Weather Updates

Little reward for seniors’ savings

How you can pick Terry’s brain

In this column, I’ll respond to your most frequently asked questions regularly. Of course, you always can submit individual questions on my Sun-Times blog, reached on the home page at

Updated: May 3, 2013 12:15PM

Q. We are seniors and are wondering why interest rates on deposits are so low — while rates banks charge on credit-card balances are so high? We just went to renew our three-year, 3 percent certificate of deposit and found we can get only 0.79 percent. How are we expected to survive on that?

A. You make a very good point — and it’s not your imagination that savers are getting “ripped off.” And with the Fed’s recent announcement that it would keep rates low for the foreseeable future, the situation is not likely to change.

The Savage Truth is that you and all other depositors are rescuing the banking system by allowing them to make huge profits and re-establish liquidity. In fact, you’re doing more for the banking system than all the TARP programs combined!

Here’s how that works. According to, the national average rate being paid on a 6-month insured certificate of deposit is 0.24 percent. On a one-year CD, the national average rate is 0.39 percent.

Yet banks routinely charge anywhere from 14.99 percent to as high as 22.99 percent on credit-card balances. In fact, if you’re a bad credit risk, or go over your spending limit, you could wind up paying 29 percent, or higher, on your outstanding balance. And that doesn’t include the fees you pay for the card each year, or the fees for being late or over-limit.

Hey, what business couldn’t make money with a spread like that?

There’s still nearly $1 trillion in consumer debt, revolving and paying steep interest rates. And if the banks don’t want to take risk in making credit-card loans or lending to businesses, they can always invest in Treasury securities, getting a yield of 2 percent for 10-year notes.

Until the latest drop in rates, this was a very profitable trade for banks, even at shorter maturities. And those profits are sitting on bank balance sheets, after offsetting write-offs on bad loans and mortgage foreclosures.

The banks should be saying a nice “thank-you” to the patient depositors who are making these profits possible. But they don’t have to do that. They don’t have to give you toasters, or free checking, or higher rates. They know that you are too scared to take any risk with your money.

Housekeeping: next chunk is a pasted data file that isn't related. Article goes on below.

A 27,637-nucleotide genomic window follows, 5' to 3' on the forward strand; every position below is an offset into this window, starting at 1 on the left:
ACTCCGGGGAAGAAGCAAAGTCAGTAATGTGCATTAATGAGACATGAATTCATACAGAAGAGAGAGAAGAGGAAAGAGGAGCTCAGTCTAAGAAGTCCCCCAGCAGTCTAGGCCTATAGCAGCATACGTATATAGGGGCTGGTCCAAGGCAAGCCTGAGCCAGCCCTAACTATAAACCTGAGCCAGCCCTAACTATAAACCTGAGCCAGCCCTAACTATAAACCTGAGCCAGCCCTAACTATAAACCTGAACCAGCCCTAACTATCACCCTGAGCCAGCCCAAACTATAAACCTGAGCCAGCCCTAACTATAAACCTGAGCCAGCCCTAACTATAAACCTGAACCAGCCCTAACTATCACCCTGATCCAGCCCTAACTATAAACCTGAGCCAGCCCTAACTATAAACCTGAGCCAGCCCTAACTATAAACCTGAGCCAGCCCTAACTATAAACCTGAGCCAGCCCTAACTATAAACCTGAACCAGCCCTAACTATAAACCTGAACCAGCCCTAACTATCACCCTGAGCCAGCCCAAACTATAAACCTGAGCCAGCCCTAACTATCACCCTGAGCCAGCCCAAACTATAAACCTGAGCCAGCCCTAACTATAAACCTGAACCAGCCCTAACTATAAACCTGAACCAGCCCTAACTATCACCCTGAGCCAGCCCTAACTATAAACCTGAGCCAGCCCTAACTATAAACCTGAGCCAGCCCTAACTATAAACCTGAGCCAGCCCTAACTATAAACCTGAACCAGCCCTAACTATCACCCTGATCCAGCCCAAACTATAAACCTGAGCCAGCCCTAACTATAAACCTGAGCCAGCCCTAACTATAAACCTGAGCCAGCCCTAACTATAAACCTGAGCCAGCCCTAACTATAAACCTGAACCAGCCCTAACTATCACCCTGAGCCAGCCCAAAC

Chicken money, by definition, belongs in the bank — where it is insured against loss. But today’s low rates stress the patience of those who have saved over the years, hoping to live on the interest in their retirement years. Even as prices for medicine, gasoline, food and property taxes keep rising, interest rates are kept artificially low. The “spread” that works to make profits for the banks, eats into the financial security of savers who need the income to maintain their lifestyle.

The current low interest rates, held down by Fed policy, are a “tax” on seniors, who tend to be the savers. This is part of the unfolding “generation warfare” that I’ve been writing about for years.

While seniors are savers, younger people are likely to be home buyers, benefitting (if they have the courage, down payment and job security) from low mortgage rates held down by the Fed.

Yet, after all of this very real complaint, I cannot advise you to take any more risks with money you cannot afford to lose — your chicken money.

If you get impatient enough to pull the money out of the bank to lock yourself into a slightly higher, long-term fixed rate, you’ll be caught in the whiplash. Eventually, the markets will recognize that the recent huge increase in credit is translating into inflation — and then even the Fed won’t be able to keep rates from rising.

Hang on. You’ll benefit because short-term rates are set by the market. And when inflation fears come, short-term rates will soar. And that’s The Savage Truth.

Terry Savage is a registered investment adviser

© 2014 Sun-Times Media, LLC. All rights reserved. This material may not be copied or distributed without permission. For more information about reprints and permissions, visit To order a reprint of this article, click here.